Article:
EU steps up planning for no-deal Brexit

Jean-Claude Juncker said Theresa May failed to bring a clear plan for how the European Union should help her get the Brexit deal past the British parliament.

epa07229988 European commission President Jean-Claude Juncker gives a press conference at the end of first day at the European Council in Brussels, Belgium, 13 December 2018. During their two days summit, European leaders will focus on the 'Brexit' and on the next long-term EU budget for 2021-2027. The Summit will resume on 14 December with the EU28 adoption of the conclusions on the Single Market, climate change, migration, disinformation, the fight against racism and xenophobia, and citizens' consultations.  EPA/OLIVIER HOSLET
Powered by automated translation

The European Union said it would step up planning for a no-deal Brexit as Prime Minister Theresa May failed to clinch new guarantees on the divorce deal that would help convince lawmakers at home to back it.

European Commission President Jean-Claude Juncker said the bloc would publish new no-deal preparation documents on December 19. After a discussion about how to make the Brexit deal more palatable to the British Parliament, Mr Juncker said it was up to Mrs May to come up with new ideas.

“Theresa May has led a courageous fight but unfortunately we are not seeing the results. There will be no renegotiation, that is clear," Mr Juncker told reporters.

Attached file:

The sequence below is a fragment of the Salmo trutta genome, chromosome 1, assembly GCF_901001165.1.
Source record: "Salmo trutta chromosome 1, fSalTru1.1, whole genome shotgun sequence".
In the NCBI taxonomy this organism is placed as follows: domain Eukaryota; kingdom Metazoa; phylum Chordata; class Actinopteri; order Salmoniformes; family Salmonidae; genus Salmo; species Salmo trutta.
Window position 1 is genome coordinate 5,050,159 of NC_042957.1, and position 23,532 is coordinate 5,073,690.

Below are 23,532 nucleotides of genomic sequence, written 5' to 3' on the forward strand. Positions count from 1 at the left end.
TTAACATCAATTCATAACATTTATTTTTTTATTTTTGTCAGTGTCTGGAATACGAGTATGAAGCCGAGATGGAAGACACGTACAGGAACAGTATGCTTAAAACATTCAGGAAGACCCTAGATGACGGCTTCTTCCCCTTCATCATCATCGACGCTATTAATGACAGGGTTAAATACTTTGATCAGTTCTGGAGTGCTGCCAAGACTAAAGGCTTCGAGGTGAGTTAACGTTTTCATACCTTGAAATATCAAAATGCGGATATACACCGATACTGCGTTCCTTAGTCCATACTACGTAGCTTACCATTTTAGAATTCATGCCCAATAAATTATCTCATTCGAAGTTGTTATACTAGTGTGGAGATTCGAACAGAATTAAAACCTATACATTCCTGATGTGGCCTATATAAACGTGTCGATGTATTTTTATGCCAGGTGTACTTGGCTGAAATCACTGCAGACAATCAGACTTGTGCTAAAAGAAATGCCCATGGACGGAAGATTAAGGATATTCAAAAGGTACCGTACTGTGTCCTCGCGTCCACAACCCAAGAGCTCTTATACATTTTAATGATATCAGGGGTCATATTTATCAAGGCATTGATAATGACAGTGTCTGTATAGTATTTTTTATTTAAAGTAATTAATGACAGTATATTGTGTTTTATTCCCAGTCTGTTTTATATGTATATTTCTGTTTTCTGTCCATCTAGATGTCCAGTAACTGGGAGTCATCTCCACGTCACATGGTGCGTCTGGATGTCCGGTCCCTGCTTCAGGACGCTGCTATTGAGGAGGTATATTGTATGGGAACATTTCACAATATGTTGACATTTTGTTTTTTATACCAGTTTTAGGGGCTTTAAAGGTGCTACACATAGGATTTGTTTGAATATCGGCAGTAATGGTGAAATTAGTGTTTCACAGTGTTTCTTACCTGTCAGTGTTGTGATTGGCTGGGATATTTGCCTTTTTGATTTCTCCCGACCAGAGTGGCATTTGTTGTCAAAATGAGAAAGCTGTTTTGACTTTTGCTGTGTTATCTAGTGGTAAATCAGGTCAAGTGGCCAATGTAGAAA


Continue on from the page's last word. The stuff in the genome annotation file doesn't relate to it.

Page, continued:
Mrs May had come to Brussels hoping for some additional "assurances" on the most controversial part of her Brexit deal - the so-called Irish border backstop. Leaders reiterated that they would work to make sure the backstop never comes into effect, and that if it does it would only be temporary. But the words fall short of what’s needed to convince a sceptical Parliament to pass her deal.


Read more:

Theresa May wins confidence ballot by 200 to 117 votes

As it happened: Theresa May faces battle to remain UK Prime Minister

UAE expatriates wait for 'optimal time' to buy falling pound amid Brexit turmoil


Mr Juncker said the British "still need to say what they want instead of asking us what we want."

If Mrs May can’t persuade Parliament to back her plan, Britain will be on course to crash out of the club of 28 countries in just over three months’ time, unleashing political and economic chaos.